Every society is exposed periodically to catastrophes and public health emergencies that are broad in scale. Too often, these experiences reveal major deficits in the quality of emergency response. A critical barrier to achieving preparedness for high-quality, system-based emergency response is the absence of a universal framework and common language to guide the pursuit of that goal. We describe a simple but comprehensive framework to encourage a focused conversation to improve preparedness for the benefit of individuals, families, organizations, communities, and society as a whole. We propose that constructs associated with the well-known expression “ready, willing, and able” represent necessary and sufficient elements for a standardized approach to ensure high-quality emergency response across the disparate entities that make up the public health emergency preparedness system. The “ready, willing, and able” constructs are described and specific applications are offered to illustrate the broad applicability and heuristic value of the model. Finally, prospective steps are outlined for initiating and advancing a dialogue that may directly lead to or inform already existing efforts to develop quality standards, measures, guidance, and (potentially) a national accreditation program.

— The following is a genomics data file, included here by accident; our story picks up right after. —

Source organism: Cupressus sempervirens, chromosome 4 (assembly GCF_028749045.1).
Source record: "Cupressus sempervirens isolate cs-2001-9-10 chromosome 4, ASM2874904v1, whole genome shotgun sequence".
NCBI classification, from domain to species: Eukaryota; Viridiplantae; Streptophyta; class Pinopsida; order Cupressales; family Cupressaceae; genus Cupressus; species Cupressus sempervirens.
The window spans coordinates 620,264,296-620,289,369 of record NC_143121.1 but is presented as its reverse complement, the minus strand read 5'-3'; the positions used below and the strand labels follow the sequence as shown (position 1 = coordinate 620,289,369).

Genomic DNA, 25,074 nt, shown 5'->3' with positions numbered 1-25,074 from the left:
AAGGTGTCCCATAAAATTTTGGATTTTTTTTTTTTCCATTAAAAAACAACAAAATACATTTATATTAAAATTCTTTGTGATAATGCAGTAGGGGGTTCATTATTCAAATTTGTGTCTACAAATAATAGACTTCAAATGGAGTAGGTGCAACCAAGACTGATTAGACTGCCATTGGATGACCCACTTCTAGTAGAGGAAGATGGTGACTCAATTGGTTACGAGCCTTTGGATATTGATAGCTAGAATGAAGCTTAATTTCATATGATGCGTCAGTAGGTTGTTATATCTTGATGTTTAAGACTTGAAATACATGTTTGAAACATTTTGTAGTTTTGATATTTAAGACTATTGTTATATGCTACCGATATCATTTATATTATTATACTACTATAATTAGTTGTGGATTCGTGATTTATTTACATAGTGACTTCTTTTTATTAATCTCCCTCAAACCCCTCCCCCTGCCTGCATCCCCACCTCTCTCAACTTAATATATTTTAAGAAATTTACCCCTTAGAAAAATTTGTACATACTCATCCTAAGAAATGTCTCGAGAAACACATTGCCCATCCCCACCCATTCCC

(Disaster Med Public Health Preparedness. 2010;4:161-168)